Anticipating a reduction in residential beds, the six states provided up-front investments totaling more than $20 million into public safety strategies. Georgia launched a grant program to support localities as they expand the availability and quality of services for youth served in the community. South Dakota has provided all court services officers with a set of evidence-based skills to improve the quality of community supervision and rehabilitative services. Kansas is expanding access to a family-centered treatment program into every judicial district in the state, meaning that hundreds of youth can be served by a program shown to reduce recidivism while remaining at home.
Rigorous evaluation indicates this combination of supervision and services will reduce recidivism. To begin with, lower level youth are being diverted from the residential correctional facilities that the research indicates will, on the whole, either have no effect or increase the likelihood of recidivism. But the states aren’t just putting down the shovel; they’re using it to build a foundation for a stronger juvenile justice system. State investments in cognitive-behavioral and family based therapies have been demonstrated effective for diverse populations across multiple sites through randomized controlled trials.14 Functional Family Therapy, the model adopted in Kansas, has been shown through years of study to achieve double-digit percentage reductions in re-arrest and other recidivism, and do so at a fraction of the cost of a residential bed.15
Implementation matters, and the six states referenced have each benefitted greatly from implementation assistance funded by the Office of Juvenile Justice and Delinquency Prevention (OJJDP) and provided by the Crime and Justice Institute at Community Resources for Justice. From the selection and validation of risk and need assessments, to the design of structured decision making tools, to trainings on best practices in supervision, this assistance has helped states take research from policy to practice, where the rubber meets the road.
Given this Committee’s jurisdiction over the Juvenile Justice and Delinquency Prevention Act (JJDPA) and particular interest in issues surrounding status offenses – behaviors like truancy and curfew violations that are not crimes for adults – and the valid court order, I want to close with three observations.
First, as states seek to accelerate and lock-in trends toward less juvenile crime and lower levels of correctional control, they have taken steps well beyond restricting the detention or placement of youth for status offenses. The six states mentioned earlier have, to varying degrees, restricted or prohibited the residential placement of youth for violations, misdemeanors, and/or certain felony offenses. Several have created presumptions of probation unless the court finds and creates a written record of the threat of harm posed by the youth.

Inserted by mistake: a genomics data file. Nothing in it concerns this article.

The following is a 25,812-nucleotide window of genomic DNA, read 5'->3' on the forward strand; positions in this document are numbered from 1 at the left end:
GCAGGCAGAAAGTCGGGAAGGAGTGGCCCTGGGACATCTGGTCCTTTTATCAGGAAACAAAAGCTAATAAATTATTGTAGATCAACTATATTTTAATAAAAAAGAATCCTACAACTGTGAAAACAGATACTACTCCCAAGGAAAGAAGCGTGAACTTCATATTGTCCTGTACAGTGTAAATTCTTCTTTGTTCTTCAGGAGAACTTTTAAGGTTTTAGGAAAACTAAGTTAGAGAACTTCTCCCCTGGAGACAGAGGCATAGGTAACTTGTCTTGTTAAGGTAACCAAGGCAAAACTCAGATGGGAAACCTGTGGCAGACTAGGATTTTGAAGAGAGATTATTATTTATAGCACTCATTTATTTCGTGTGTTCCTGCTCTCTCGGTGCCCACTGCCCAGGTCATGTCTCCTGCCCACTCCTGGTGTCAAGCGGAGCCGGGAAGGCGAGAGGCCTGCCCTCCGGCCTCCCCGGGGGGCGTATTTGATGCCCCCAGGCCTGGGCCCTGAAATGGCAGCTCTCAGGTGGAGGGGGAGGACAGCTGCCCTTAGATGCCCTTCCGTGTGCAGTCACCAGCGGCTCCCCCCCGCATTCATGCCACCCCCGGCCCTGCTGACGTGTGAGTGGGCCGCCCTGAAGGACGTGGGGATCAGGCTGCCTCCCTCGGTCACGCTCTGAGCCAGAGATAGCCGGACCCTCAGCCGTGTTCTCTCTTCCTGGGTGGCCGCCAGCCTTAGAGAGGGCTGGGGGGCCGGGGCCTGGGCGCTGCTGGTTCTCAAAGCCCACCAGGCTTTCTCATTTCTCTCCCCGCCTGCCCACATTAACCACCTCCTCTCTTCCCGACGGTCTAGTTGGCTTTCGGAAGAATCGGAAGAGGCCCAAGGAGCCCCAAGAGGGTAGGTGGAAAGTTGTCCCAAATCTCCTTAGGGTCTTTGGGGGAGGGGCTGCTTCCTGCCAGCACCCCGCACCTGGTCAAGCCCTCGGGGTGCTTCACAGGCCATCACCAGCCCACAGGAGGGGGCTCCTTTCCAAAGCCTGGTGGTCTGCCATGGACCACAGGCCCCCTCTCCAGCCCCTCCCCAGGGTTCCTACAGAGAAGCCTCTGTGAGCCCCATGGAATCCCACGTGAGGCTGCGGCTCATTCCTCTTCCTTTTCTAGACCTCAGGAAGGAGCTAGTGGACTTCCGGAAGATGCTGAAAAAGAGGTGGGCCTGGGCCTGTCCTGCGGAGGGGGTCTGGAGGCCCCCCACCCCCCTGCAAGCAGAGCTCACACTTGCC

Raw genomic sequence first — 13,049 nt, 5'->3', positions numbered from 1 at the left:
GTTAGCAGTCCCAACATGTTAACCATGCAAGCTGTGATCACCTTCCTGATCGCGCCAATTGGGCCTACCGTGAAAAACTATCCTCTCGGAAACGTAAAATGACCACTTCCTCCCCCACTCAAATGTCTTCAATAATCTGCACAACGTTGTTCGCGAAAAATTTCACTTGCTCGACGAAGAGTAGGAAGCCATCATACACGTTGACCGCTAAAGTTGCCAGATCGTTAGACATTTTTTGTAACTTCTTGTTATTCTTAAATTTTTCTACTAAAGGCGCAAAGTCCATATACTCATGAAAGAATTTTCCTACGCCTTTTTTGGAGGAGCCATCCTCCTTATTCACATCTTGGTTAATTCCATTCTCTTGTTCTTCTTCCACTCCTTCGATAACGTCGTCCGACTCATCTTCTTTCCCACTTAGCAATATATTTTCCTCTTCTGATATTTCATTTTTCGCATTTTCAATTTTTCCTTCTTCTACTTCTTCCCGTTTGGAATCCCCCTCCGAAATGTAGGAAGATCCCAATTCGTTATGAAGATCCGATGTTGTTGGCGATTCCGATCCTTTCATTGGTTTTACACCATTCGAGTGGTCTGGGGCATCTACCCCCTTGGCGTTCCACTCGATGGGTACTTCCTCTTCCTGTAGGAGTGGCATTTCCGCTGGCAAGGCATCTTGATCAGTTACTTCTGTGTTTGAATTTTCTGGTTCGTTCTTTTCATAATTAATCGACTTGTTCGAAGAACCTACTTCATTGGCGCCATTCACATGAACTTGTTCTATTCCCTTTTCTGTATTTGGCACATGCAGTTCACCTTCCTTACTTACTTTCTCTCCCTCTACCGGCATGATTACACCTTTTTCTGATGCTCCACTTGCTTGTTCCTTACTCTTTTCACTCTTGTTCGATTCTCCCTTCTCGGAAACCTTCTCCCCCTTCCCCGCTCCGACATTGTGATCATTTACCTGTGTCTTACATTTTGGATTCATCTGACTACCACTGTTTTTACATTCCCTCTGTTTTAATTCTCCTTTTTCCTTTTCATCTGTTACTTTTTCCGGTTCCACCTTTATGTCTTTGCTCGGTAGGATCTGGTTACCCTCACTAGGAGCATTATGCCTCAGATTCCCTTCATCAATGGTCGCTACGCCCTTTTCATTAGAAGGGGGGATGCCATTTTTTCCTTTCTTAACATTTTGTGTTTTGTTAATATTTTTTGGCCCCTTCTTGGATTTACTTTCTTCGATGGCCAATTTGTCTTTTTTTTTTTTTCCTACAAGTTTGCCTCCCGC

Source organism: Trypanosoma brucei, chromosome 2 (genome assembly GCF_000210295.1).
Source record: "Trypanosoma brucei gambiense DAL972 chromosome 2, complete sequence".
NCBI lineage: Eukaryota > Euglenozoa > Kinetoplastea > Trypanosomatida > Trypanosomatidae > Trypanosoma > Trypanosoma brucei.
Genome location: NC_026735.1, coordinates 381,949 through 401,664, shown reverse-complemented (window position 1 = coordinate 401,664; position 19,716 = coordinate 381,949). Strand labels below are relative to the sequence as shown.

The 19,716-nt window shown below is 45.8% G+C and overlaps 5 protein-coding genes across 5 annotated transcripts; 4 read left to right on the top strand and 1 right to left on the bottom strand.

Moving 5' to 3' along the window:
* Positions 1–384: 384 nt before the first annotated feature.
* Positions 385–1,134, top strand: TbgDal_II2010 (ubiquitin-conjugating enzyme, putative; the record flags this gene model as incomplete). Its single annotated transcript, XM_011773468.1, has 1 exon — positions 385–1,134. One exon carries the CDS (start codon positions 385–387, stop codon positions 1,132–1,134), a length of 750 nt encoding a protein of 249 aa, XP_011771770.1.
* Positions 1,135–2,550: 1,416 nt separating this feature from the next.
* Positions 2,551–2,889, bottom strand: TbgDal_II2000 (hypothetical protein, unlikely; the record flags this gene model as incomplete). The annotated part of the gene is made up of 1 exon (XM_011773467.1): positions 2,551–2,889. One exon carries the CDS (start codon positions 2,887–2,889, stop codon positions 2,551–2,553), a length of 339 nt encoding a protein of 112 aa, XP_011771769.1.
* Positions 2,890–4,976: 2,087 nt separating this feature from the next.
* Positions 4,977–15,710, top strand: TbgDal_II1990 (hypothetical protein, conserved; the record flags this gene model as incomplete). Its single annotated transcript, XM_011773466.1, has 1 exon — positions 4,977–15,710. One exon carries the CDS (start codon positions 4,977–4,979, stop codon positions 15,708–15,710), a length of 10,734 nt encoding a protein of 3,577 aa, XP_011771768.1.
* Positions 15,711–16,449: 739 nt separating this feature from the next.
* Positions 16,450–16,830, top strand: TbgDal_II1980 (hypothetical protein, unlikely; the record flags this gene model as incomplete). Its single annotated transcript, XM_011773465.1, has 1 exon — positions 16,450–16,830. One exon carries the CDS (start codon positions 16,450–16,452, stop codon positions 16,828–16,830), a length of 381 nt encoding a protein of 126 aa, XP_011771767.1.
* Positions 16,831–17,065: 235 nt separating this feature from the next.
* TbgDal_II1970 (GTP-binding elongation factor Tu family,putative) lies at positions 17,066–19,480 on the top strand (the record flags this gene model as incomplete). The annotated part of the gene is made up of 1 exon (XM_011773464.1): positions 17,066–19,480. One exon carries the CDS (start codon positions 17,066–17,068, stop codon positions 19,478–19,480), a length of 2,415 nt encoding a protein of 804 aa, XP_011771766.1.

Second, several states have explicitly restricted or prohibited the institutionalization of youth for status offenses. In 2013, Georgia prohibited residential commitment for all status offenders. In 2016, Kansas eliminated the valid court order exception for status offenders, meaning that those youth may not be held in secure detention under any circumstance.
Third, the voting public indicates in polling that they do not want youth removed from their homes for status offenses. In the same survey described above, 85 percent of voters agreed that “juveniles should never be placed in juvenile correctional facilities for status offenses like skipping school or running away, which would not be a crime if they were an adult.”
For all these reasons and more, Congressional leadership exercised through vehicles like JJDPA and OJJDP serves to support states as they bring their juvenile justice systems into alignment with research and public opinion, reinforcing trends toward less crime and less incarceration.
Thank you for the opportunity to testify. I would be glad to answer any questions. Sincerely,
Director of Research and Policy Public Safety Performance Project The Pew Charitable Trusts firstname.lastname@example.org
Encl.: “Re-Examining Juvenile Incarceration: High cost, poor outcomes spark shift to alternatives,” The Pew Charitable Trusts, (2015).